Trevor Caulfield, 60, takes on an annual challenge for Cancer Research UK and this September he will be cycling the length of the country in just nine days as he hopes to raise £2200
He is taking part in the Deloitte Ride Across Britain from September 10-18 which will see him and other dedicated fundraisers cycle from Land’s End to John O’Groats covering around 970 miles.
Born in Ayr, Trevor moved to Australia with his family when he was two years old and moved to Bonnybridge around five years ago.
He lost a childhood friend, Steven, to cancer some years ago, while another friend Robert is currently winning his battle with cancer as he undergoes the gruelling treatment.
However, it was the financial, emotional and physical impact on this friend that encouraged Trevor to begin his fundraising.
He said: "I was shocked to hear the diagnosis and couldn't believe the financial hurdle Robert and his wife had to battle against. Thankfully with the support of the Queensland Cancer Council in Australia this battle was made a little easier.
"However, it has left Robert and his wife having to leave their home and relocate. Robert has been unable to go back to his old job and is now struggling with the after effects on his health caused by the necessary treatment to battle his cancer.”
Trevor’s wife Kim was diagnosed with melanoma first spotted as a small dark freckle under her eye. Thankfully this was found early however the treatment to remove it was extensive.
He added: "I’ve previously taken on running various marathons to raise funds for charities such as Kids with Cancer Foundation in Australia, Children with Cancer UK and Cancer Research UK, however my hips aren't what they used to be and my marathon running days are over.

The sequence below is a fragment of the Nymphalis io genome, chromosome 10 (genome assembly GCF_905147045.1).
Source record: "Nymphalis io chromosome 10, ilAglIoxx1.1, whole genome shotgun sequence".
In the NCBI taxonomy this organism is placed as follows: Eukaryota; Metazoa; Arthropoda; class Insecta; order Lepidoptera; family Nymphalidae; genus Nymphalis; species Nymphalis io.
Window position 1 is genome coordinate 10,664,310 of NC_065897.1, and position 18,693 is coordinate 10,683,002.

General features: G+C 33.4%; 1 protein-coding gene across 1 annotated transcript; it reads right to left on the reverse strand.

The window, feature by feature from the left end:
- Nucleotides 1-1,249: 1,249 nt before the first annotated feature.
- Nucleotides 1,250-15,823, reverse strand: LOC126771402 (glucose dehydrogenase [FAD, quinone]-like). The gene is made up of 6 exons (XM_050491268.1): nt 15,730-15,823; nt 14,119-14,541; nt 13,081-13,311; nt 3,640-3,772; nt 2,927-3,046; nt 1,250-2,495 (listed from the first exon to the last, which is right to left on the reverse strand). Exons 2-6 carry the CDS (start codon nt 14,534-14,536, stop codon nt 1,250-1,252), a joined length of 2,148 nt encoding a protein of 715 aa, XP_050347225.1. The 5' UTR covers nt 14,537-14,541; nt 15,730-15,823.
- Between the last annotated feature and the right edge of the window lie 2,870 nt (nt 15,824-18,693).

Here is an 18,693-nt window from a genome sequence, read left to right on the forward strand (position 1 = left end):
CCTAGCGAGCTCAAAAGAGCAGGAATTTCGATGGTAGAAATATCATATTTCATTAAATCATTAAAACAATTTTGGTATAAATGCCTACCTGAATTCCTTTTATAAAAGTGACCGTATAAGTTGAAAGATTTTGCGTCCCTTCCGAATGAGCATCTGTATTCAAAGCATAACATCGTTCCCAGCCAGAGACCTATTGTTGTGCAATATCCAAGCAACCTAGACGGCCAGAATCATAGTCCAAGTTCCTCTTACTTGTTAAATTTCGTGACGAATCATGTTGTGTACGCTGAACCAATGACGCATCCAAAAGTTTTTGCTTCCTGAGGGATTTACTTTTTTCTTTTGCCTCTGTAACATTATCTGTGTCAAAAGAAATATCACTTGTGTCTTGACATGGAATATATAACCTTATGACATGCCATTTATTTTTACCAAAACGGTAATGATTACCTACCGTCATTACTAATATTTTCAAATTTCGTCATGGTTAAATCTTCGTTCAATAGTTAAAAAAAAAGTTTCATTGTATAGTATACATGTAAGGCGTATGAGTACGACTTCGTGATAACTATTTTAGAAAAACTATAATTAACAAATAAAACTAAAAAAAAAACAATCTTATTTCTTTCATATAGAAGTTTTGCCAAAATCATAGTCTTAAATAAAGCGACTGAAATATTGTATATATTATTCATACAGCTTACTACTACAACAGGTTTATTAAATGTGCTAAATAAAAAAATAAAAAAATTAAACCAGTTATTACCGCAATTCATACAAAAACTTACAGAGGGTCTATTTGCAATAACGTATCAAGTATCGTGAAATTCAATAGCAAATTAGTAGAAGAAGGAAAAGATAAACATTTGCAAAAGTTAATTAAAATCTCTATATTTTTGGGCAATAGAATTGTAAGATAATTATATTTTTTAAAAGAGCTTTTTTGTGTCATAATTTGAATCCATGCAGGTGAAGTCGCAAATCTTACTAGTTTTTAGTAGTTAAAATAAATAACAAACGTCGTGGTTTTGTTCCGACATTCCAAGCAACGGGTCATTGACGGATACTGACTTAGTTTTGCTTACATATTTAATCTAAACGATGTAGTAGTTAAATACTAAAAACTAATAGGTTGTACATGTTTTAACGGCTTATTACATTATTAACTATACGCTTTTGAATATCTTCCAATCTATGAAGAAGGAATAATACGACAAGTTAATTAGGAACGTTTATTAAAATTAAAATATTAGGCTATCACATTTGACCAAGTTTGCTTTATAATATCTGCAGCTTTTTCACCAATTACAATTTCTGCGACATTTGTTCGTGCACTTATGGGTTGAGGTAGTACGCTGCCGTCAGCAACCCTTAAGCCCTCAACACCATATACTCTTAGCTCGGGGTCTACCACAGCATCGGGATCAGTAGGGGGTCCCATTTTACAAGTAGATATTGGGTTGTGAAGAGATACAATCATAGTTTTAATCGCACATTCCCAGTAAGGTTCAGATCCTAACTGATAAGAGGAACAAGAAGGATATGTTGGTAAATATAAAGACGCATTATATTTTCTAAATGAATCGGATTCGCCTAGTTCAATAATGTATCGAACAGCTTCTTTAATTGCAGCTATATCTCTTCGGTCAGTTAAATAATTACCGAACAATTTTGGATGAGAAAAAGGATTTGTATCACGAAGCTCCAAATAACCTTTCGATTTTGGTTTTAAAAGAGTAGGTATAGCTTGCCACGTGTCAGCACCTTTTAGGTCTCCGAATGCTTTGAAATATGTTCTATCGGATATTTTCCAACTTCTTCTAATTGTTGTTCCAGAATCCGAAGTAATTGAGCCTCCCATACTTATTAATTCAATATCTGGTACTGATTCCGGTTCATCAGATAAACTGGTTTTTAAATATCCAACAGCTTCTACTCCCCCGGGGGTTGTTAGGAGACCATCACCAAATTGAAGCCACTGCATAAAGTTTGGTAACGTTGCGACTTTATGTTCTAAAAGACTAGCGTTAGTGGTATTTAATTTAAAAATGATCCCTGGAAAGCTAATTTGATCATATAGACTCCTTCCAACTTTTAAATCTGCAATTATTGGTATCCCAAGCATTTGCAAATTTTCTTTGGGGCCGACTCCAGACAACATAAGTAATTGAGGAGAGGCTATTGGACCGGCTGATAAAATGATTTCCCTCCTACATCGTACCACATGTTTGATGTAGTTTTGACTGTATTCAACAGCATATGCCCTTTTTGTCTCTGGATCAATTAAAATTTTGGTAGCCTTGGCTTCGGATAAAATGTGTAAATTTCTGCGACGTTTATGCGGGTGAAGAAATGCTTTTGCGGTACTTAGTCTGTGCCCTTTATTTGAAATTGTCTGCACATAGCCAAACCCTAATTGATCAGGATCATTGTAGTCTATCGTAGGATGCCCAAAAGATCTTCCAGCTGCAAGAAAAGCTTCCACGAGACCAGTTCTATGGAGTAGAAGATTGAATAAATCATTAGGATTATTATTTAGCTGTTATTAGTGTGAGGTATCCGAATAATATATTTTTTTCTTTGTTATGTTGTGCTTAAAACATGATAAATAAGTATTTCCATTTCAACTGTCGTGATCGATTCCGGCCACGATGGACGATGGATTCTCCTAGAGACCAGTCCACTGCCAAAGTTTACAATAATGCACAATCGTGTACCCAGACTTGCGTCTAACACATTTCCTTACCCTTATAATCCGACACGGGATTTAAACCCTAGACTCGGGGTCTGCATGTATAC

"I know this challenge will be tough, but I’ve been training non-stop - all I want to do is make my friends and family proud and raise money to support more people going through cancer. We all know someone who has been affected by this disease and the importance of vital cancer research, clinical trials and treatments.”
Covid-19 has left Cancer Research UK facing one of the biggest challenges in its 108-year history.
The charity is expecting a staggering £160 million drop in income in the year ahead and has had to make a £44 million cut to life-saving research funding because of the pandemic. Without vital donations, millions more could be cut over the coming years.
Every day in the lab makes a difference to the lives of people with cancer, research into cancer is facing a crisis so every pound spent on research matters. And the charity is appealing for donations that will help protect as much funding as possible, supporting vital work across the country.
Trevor, who works for Falkirk Council’s home care services, said: “My hope is that with funds being raised for this great cause that a cure can be found and these battles will no longer be needed.”
You can make a donation to support Trevor here